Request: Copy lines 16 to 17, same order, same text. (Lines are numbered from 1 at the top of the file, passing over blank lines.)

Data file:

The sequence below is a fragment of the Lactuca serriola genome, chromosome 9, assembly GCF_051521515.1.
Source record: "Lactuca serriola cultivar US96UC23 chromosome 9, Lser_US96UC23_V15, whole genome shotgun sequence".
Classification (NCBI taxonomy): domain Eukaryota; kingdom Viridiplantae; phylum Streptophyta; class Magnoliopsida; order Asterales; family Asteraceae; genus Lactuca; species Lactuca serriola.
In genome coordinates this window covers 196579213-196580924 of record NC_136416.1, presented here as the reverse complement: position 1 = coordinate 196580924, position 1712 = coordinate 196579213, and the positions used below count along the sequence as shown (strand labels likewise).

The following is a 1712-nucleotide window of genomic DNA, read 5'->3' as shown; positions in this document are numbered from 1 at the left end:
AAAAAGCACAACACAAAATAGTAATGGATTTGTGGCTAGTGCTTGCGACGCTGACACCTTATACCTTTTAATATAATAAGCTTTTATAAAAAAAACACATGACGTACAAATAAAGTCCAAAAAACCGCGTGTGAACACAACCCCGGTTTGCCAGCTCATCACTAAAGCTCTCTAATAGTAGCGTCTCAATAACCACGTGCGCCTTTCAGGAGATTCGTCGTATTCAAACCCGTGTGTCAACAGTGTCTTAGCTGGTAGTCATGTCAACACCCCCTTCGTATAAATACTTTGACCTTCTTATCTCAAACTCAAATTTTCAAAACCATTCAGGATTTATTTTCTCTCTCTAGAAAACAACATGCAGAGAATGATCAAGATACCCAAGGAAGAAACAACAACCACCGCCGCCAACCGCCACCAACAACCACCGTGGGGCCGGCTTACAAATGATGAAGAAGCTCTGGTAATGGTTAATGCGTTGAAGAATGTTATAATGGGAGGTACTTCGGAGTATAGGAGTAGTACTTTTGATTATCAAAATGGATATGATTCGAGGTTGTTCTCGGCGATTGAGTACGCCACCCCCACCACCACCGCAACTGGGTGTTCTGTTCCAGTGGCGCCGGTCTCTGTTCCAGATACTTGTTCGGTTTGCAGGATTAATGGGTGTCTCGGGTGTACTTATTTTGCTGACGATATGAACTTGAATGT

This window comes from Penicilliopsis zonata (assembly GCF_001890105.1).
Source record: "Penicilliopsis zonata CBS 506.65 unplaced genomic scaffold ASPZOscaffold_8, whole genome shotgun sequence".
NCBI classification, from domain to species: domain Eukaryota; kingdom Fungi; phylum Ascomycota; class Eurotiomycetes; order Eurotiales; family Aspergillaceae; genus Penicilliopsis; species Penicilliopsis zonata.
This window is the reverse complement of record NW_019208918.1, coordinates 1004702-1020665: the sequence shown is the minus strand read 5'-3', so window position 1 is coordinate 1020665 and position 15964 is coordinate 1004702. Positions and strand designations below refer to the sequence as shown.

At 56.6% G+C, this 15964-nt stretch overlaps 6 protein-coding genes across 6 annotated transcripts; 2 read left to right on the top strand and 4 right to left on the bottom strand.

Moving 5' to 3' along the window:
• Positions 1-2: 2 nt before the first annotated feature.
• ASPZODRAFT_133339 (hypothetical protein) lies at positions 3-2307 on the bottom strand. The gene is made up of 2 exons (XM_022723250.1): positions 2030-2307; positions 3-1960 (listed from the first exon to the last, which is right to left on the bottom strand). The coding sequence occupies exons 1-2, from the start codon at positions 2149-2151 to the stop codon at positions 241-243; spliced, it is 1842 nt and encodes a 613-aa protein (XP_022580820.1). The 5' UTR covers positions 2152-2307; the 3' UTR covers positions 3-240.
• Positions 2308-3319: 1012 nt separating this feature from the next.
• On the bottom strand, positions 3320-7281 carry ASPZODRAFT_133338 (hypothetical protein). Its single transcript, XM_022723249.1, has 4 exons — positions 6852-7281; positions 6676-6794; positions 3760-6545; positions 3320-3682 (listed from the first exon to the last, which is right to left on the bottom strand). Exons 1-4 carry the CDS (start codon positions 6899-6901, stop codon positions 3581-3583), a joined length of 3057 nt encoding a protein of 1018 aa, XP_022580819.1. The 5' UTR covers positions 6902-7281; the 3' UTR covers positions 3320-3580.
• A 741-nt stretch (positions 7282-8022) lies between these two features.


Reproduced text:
• On the bottom strand, positions 3320-7281 carry ASPZODRAFT_133338 (hypothetical protein). Its single transcript, XM_022723249.1, has 4 exons — positions 6852-7281; positions 6676-6794; positions 3760-6545; positions 3320-3682 (listed from the first exon to the last, which is right to left on the bottom strand). Exons 1-4 carry the CDS (start codon positions 6899-6901, stop codon positions 3581-3583), a joined length of 3057 nt encoding a protein of 1018 aa, XP_022580819.1. The 5' UTR covers positions 6902-7281; the 3' UTR covers positions 3320-3580.
• A 741-nt stretch (positions 7282-8022) lies between these two features.